Fibs flow on job applications
More companies are using sophisticated background checks to root out lies on résumés.
As a job placement director, Tony Beshara has read thousands of résumés over the years. But at least twice a month he comes across some containing false information. In such cases, he consigns the résumés to the reject pile, regardless of how qualified the applicants might be.Skip to next paragraph
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"I am positive it happens more times than that, but those are the only ones who get caught," says Mr. Beshara, president of Babich and Associates in Dallas. "We assume 50, maybe 65 percent of résumés that are sent to us have lies on them."
Call it lying, fibbing, embellishing the facts, or stretching the truth. Whatever the term, the practice of "enhancing" a résumé and inflating accomplishments or earnings flourishes.
In a Careerbuilder.com survey of hiring managers, 57 percent said they have found a lie on a candidate's application, even though only 5 percent of workers admitted to falsifying information. Ninety-three percent of managers who caught an applicant lying did not hire that person.
"The problem is, you don't know where they'll lie again," Beshara says, noting that the practice raises concerns about a candidate's overall ethics.
Ironically, dishonesty is easier to detect than ever before. More companies are implementing comprehensive and sophisticated background checking mechanisms, says Tom Ruff, CEO of a recruiting firm that bears his name in Manhattan Beach, Calif.
In addition, résumés are frequently posted on the Internet. "Momentary mistakes in judgment can end up living on forever," says Michael Fertik, CEO of ReputationDefender Inc., an online reputation management company. "You have to assume not only that employers are finding your résumé online, but also that they are using the Web to verify the claims your résumé makes."
People embellish their work histories for a variety of reasons. "They think it makes them look better to get the job, and it does," Beshara says.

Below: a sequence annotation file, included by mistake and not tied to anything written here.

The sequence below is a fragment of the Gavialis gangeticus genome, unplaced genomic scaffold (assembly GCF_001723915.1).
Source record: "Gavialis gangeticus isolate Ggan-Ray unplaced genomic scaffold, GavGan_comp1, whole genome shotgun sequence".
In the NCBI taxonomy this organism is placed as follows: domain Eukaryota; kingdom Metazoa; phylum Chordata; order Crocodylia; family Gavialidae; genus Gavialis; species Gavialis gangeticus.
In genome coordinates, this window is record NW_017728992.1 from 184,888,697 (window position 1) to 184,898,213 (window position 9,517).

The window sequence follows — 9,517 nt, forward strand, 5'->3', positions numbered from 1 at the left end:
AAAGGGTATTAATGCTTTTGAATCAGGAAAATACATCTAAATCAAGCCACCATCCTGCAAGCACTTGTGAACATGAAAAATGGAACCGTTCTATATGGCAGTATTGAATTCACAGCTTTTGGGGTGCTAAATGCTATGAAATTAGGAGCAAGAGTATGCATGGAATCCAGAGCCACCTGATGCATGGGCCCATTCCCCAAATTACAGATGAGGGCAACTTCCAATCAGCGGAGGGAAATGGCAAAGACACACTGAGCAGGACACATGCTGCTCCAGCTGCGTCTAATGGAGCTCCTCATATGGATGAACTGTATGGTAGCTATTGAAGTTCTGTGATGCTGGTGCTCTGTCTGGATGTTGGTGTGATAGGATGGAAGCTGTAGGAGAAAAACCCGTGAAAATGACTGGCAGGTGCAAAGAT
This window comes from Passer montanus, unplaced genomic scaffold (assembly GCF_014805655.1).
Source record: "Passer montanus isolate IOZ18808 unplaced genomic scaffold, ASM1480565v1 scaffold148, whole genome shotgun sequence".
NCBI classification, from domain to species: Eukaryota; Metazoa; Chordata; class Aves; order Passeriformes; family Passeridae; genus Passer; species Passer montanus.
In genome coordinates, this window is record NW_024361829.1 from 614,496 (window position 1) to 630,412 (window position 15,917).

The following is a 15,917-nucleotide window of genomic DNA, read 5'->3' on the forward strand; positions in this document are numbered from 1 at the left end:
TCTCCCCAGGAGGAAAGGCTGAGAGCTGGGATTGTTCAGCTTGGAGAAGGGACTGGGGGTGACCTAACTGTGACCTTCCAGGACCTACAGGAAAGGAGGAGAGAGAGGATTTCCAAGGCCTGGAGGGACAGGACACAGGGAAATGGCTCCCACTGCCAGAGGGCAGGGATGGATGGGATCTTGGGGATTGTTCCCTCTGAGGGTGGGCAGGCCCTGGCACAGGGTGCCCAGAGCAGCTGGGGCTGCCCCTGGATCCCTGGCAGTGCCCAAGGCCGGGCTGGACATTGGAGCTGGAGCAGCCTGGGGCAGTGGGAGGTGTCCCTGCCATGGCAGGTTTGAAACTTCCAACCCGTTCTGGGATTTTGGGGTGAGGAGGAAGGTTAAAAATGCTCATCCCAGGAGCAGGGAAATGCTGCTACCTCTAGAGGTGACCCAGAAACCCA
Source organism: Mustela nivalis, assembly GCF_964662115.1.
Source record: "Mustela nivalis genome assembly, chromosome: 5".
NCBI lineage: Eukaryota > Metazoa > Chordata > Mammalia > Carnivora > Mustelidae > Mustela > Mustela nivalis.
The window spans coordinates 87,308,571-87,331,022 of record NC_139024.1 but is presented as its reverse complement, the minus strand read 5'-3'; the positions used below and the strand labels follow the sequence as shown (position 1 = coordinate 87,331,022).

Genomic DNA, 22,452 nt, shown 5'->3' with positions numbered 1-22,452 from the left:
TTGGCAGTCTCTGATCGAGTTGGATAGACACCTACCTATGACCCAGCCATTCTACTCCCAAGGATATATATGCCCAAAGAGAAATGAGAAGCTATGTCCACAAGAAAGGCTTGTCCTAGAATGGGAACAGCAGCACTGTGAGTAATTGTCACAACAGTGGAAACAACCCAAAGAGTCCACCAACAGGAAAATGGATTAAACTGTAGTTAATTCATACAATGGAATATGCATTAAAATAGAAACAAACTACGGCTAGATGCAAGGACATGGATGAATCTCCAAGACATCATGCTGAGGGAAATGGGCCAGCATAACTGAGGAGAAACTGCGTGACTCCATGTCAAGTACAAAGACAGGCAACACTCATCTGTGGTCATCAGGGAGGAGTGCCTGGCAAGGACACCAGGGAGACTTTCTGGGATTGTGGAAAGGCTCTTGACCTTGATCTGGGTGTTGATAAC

Mr. Ruff finds that the tighter the job market and the fiercer the competition for openings, the more tempting it is for some people to embellish their résumés to try to get an edge over other job candidates.
Declining workplace loyalty also encourages some applicants to stretch the truth, Beshara finds. The idea of career employment is a thing of the past, he says. "With globalization, competition, and subcontractors, you can be replaced any minute. If I don't have any loyalty to you, the employer, my loyalty is to me. The attitude is, 'I just need to get a job. I work for Me Inc.' "
Puffery vs. fraud
Anna Ivey, a career counselor in Cambridge, Mass., who works with recent graduates, finds one question occurring repeatedly among applicants of all ages: What is the boundary between acceptable puffery on a résumé and fudging, dishonesty, or fraud?
"They're just confused about where you draw the line," Ms. Ivey says. "People assume there's always some inflation in a résumé. They feel pressure to inflate. They wonder: If everyone else is doing this, am I then hurting myself if I don't inflate?"
Some applicants lie about their education. "We always call the school, no matter where it is around the world," says Dora Vell, who runs an executive search firm in Waltham, Mass. "We don't trust the certificate [an applicant] may provide. A CEO actually forged a degree from an institution. We called the school and they couldn't confirm the degree."
Misrepresenting dates of employment is another easy way to get caught, Ivey notes. "Even if an employer will say nothing else about your work there, they typically will confirm employment dates if they're asked to verify them."
Still other people omit companies they worked for, or say they were 'consulting' if they had a series of failed assignments, Ms. Vell says. That way, their work history appears more stable.
Ruff's firm had a candidate who was seeking a job in medical sales. He was hired, but when the company conducted a background check, it found he had held another job that was not on his résumé. The employer terminated him.
"If he had been honest and had listed the additional job, it would not have been a problem," Ruff says.
Some applicants pretend to know someone they don't. People drop names, Vell says. "I just had someone call and say someone on the board of my client recommended him. Apparently, the board member had not referred him."
To be sure candidates are not misrepresenting their compensation, Vell usually asks, "What did your W-2 show last year?" It implies that she will check, even though she often doesn't.